One of the major difficulties in the interpretation of exo-miRNA dysregulated expression levels in cancer is the complexity resulting from the ability of each miRNA detected in sEV to target multiple mRNAs. For example, for exo-miR 451a, 27 experimentally confirmed mRNA targets were listed in the database, including multiple genes in various signaling pathways. For exo-miR 16-2-3p, there are 2,886 experimentally confirmed targets in the database. Further, both these miRs and miR-125a-5p are overexpressed in a variety of different solid tumors and associate with numerous cancer-associated pathways. In this context, the putative value of differentially expressed exo-miRNA in patients’ sera as biomarkers of HNSCC or of early stage HNSCC is not supported by the data presented by Galiveti et al. (5). Instead, it appears that the differentially expressed exo-miRNA in sera and in supernatants of HNSCC cell lines accurately discriminate cancer from non-cancer and thus fit in the category of general cancer biomarkers. Given that cancer development and progression involve genetic changes, the release by tumor cells of sEV carrying dysregulated miRs may well be a sign of malignancy, providing a “yes” or “no” answer. But to establish the value of the profile of differentially expressed exo-miRNA, or even of an individual differentially overexpressed exo-miR, as predictive or prognostic biomarkers in cancer requires further exploration of molecular events in recipient cells which are specifically impacted by the differentially expressed exo-miRs. This requires cloning of the selected dysregulated miR into a relevant recipient cell and linking its presence to a molecular target and the function(s) this target has in carcinogenesis. Hence, various reports in the literature claiming a biomarker role for an exo-miR solely based on its differential expression in a body fluid without downstream functional studies and clinical confirmation should be taken with great caution. This level of complexity does not exist in studies of protein cargos in sEV, where stable profiles of a few overexpressed proteins specify not only the cancer presence but also discriminate tumor types and quantify changes occurring during tumor progression/regression (14).
Perhaps we should not be surprised by reports of multiple dysregulated exo-miRNA in body fluids of patients with cancer. As pointed out by Galiveti et al., exo-miRNA are highly dysregulated in HNSCC and other cancers. Cancer plasma contains millions of sEV, most of them derived from tissue cells reprogrammed by the tumor to contribute to cancer progression and containing variously dysregulated miRs. To expect that a profile of dysregulated exo-miRNA characterizing, e.g., HNSCC but not any other tumor type, can be identified, remains stable during cancer progression/regression, or predicts response to cancer therapy is probably unrealistic. While Galiveti et al. remain optimistic about the future of exo-miRNA as early detection biomarkers for HNSCC, where a “yes” vs. “no” decision replacing palpation or visual examination may be an option, the usefulness of exo-miRNA in diagnosis and prognosis of other types of cancer remains questionable. The concern is that with so many elements in the puzzle (i.e., numerous miRs in every vesicle and numerous vesicles with multiple miRs originating in different cells) that simultaneously change in opposite directions, the hope of finding a stable prognostic exo-miRNA profile is not encouraging. Thus, numerous combinations of variously dysregulated exo-miRNAs might emerge that flag the presence of cancer. However, without serial sampling of sEV carrying the flag to denote time of their appearance or a change in their miR profile as cancer develops, they are not likely to qualify as biomarkers of early/late disease. Their predictive or prognostic value in disease is also questionable, given the large number of mRNA targets for each miRNA and a lack of compelling evidence for the exo-miRNA profile that discriminates different tumor types or undergoes predicted changes during therapy.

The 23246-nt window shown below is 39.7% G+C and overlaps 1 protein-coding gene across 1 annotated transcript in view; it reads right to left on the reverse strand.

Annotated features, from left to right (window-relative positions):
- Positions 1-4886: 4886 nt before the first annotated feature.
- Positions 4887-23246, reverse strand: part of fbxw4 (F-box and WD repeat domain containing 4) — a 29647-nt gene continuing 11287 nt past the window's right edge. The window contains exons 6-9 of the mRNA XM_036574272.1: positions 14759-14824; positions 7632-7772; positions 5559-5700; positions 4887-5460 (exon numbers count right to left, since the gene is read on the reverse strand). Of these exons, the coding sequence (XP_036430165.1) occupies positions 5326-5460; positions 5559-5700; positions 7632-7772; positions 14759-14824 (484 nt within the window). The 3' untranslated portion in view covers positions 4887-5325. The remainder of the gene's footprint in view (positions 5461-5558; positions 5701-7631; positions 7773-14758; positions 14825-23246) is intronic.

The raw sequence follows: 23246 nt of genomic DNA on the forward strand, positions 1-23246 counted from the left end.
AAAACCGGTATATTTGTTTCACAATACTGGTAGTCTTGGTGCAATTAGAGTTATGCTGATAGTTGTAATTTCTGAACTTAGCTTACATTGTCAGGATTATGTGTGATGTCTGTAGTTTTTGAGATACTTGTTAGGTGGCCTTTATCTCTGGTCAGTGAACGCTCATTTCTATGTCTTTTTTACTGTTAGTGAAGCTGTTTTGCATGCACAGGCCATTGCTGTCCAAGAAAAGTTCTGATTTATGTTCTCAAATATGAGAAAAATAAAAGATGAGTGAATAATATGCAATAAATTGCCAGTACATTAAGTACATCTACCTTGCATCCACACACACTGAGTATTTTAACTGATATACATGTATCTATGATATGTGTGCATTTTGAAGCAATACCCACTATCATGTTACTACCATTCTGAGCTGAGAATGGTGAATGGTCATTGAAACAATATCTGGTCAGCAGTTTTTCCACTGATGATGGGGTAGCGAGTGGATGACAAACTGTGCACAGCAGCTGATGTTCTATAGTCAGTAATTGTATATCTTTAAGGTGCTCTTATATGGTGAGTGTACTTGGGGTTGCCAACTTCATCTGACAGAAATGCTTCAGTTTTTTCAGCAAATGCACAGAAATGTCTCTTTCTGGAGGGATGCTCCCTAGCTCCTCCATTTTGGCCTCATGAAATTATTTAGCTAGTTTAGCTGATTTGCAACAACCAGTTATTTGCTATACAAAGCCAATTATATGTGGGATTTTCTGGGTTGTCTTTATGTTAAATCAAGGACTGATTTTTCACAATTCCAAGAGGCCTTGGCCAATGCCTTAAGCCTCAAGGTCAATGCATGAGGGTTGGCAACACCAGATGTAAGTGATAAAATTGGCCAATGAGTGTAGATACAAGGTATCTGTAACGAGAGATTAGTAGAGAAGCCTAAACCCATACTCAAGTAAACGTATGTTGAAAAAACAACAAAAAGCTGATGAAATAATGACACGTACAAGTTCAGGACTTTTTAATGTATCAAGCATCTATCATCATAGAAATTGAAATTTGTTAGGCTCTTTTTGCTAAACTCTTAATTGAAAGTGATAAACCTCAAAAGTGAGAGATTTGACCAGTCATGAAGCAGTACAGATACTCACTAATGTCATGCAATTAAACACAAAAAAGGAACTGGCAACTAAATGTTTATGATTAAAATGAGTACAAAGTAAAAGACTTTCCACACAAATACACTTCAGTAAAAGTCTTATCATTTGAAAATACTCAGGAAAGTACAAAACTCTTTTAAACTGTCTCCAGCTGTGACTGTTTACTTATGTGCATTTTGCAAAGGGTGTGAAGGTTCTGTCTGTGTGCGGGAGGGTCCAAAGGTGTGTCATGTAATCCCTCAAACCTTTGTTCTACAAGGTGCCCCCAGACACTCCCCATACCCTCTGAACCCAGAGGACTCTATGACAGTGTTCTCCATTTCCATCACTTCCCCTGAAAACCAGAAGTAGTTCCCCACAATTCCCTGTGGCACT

The hope is that as we learn more about the sEV biology, their packaging and release from parent cells as well as their uptake and entry into recipient cells, some of the puzzles related to cargos they carry and deliver to recipient cells will be solved. For example, exo-miRNA profiles that differentiated HPV(+) from HPV(−) tumor cell lines were identified in several different studies (5,7,8), suggesting that the sEV derived from tumor cells are more likely to qualify as cancer biomarkers than sEV isolated from body fluids, which contain a mix of vesicles with different cellular origins. As methods for isolation of tumor-derived sEV (TEX) from cancer plasma are becoming available (10), the search for informative exo-miRNA profiles in TEX might come to fruition in the near future. Current literature provides evidence that exo-miRNA secreted by different cells might have different biological roles due to their packaging specificity (15). If so, then focusing on miRNA carried by TEX and their functions in the tumor microenvironment may provide an opportunity for evaluating the exo-miRNA potential as cancer biomarkers.
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Conflicts of Interest: The author has completed the ICMJE uniform disclosure form (available at https://tcr.amegroups.com/article/view/10.21037/tcr-23-46/coif). The author received grants (U01-DE029759 and R01-CA256068) from NIH. The author has no other conflicts of interest to declare.